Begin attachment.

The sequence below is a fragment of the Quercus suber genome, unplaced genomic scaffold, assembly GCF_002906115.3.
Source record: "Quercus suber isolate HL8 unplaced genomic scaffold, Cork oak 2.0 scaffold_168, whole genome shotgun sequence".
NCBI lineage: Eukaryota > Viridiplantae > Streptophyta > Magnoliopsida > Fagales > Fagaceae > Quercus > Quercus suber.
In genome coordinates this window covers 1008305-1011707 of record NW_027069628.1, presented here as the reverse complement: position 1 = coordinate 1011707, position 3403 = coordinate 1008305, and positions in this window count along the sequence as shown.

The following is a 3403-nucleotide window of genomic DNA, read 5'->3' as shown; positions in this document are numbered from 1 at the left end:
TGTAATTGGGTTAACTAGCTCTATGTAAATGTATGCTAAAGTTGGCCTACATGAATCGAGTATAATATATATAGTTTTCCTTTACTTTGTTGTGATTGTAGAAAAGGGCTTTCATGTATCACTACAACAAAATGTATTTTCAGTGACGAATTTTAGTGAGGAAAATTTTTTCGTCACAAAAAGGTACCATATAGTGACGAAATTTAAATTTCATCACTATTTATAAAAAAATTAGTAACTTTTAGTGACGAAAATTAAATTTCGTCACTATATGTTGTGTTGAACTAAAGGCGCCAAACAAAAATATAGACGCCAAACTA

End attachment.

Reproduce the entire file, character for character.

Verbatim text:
The sequence below is a fragment of the Quercus suber genome, unplaced genomic scaffold, assembly GCF_002906115.3.
Source record: "Quercus suber isolate HL8 unplaced genomic scaffold, Cork oak 2.0 scaffold_168, whole genome shotgun sequence".
NCBI lineage: Eukaryota > Viridiplantae > Streptophyta > Magnoliopsida > Fagales > Fagaceae > Quercus > Quercus suber.
In genome coordinates this window covers 1008305-1011707 of record NW_027069628.1, presented here as the reverse complement: position 1 = coordinate 1011707, position 3403 = coordinate 1008305, and positions in this window count along the sequence as shown.

The following is a 3403-nucleotide window of genomic DNA, read 5'->3' as shown; positions in this document are numbered from 1 at the left end:
TGTAATTGGGTTAACTAGCTCTATGTAAATGTATGCTAAAGTTGGCCTACATGAATCGAGTATAATATATATAGTTTTCCTTTACTTTGTTGTGATTGTAGAAAAGGGCTTTCATGTATCACTACAACAAAATGTATTTTCAGTGACGAATTTTAGTGAGGAAAATTTTTTCGTCACAAAAAGGTACCATATAGTGACGAAATTTAAATTTCATCACTATTTATAAAAAAATTAGTAACTTTTAGTGACGAAAATTAAATTTCGTCACTATATGTTGTGTTGAACTAAAGGCGCCAAACAAAAATATAGACGCCAAACTA